Skip the manicure when hanging with your baby. Wet nails and dirty diapers don't mix.
This kid's going to be a Red Sox fan before he can hold a baseball bat!
Much of your decision will be based on the specifics of the sport, such as where the stadium is and what the fans are like. "Ask yourself some questions," says Devra Renner, one of the authors of Mommy Guilt. "Will people be smoking around us? Will my baby end up with beer spilled on him? What are the seats like -- will I be comfortable with him on my lap for several hours? How hot is it going to be?" Obviously, avoid extreme situations: A three-hour baseball game in the midsummer sun puts your baby at risk for sunburn and heatstroke, and those rowdy fans will keep you on your toes. Your biggest challenge on a nice day will be navigating the crowds weighed down with a wriggling bundle and all of his requisite gear. Go with friends to help with logistics, and you might try arriving and leaving slightly earlier or later than everyone else to miss the throng at its worst.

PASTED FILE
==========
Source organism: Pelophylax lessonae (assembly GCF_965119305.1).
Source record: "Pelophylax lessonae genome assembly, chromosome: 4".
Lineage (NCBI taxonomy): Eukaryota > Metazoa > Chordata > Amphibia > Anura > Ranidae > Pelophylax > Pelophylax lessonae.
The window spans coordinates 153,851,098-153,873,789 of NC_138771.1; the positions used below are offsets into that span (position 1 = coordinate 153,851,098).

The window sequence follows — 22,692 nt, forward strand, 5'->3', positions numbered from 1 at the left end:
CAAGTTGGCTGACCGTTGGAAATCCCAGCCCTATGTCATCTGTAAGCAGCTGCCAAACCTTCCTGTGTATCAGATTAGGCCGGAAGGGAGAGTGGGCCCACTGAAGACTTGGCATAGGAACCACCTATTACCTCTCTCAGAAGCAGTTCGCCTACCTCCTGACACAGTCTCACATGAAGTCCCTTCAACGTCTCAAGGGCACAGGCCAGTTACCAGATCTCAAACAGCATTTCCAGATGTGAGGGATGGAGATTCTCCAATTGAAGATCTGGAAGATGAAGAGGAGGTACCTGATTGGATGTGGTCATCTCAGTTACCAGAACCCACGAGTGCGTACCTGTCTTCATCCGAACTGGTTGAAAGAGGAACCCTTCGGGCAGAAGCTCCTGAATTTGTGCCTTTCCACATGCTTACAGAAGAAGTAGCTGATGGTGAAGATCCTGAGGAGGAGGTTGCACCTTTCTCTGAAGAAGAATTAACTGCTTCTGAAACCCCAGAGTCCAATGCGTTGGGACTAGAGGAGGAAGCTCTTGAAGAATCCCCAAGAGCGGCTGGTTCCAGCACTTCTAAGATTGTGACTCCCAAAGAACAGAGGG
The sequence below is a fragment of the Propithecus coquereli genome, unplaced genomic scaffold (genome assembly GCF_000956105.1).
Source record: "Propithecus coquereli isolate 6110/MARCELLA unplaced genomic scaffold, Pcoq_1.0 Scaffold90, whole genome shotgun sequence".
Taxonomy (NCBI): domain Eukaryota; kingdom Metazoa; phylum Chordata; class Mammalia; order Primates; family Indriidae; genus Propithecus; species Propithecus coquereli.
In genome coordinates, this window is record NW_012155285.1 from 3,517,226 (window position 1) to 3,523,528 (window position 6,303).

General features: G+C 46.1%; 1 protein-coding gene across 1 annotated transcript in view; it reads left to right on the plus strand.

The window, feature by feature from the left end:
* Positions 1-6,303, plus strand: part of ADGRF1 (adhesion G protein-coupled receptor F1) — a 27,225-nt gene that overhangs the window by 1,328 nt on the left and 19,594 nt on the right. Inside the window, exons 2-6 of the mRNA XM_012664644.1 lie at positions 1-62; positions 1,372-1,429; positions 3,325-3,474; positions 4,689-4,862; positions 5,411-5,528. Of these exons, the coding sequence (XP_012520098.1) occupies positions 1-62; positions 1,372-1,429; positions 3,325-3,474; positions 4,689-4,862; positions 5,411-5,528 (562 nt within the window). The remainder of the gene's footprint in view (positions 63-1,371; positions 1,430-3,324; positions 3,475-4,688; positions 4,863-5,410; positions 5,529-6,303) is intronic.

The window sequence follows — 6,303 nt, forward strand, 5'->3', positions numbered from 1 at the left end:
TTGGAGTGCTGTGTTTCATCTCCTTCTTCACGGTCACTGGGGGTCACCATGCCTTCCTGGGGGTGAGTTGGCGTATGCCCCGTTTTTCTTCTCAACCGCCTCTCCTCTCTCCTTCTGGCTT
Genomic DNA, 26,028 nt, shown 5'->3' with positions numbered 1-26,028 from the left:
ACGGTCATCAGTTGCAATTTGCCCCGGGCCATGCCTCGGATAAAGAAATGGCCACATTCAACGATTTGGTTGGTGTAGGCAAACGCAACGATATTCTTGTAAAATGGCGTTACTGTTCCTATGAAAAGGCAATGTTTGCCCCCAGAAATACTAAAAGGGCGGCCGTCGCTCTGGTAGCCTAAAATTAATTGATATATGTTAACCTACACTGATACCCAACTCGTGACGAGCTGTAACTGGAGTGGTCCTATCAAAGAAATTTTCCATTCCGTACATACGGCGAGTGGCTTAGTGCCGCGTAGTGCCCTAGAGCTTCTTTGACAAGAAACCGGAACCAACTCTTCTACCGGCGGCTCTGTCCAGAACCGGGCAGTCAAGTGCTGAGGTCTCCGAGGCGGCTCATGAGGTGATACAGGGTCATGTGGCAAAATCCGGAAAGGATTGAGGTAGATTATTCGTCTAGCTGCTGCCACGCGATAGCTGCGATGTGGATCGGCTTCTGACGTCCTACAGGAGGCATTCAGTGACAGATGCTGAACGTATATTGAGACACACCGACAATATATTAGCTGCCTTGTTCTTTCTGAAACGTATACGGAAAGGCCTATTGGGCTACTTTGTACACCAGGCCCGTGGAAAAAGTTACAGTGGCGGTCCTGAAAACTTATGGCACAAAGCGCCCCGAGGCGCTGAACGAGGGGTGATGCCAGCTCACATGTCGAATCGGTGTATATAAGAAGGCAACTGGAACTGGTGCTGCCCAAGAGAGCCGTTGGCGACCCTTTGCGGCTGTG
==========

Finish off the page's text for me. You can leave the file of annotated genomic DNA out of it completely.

Cheer for the home team. As long as you can keep your infant comfortable (and out of the range of fly balls or stray pucks), you don't have to toss your season tickets.
This is such an important day for your family, and you want your new baby to be a part of the memorial service. No one will mind a little bit of fussing.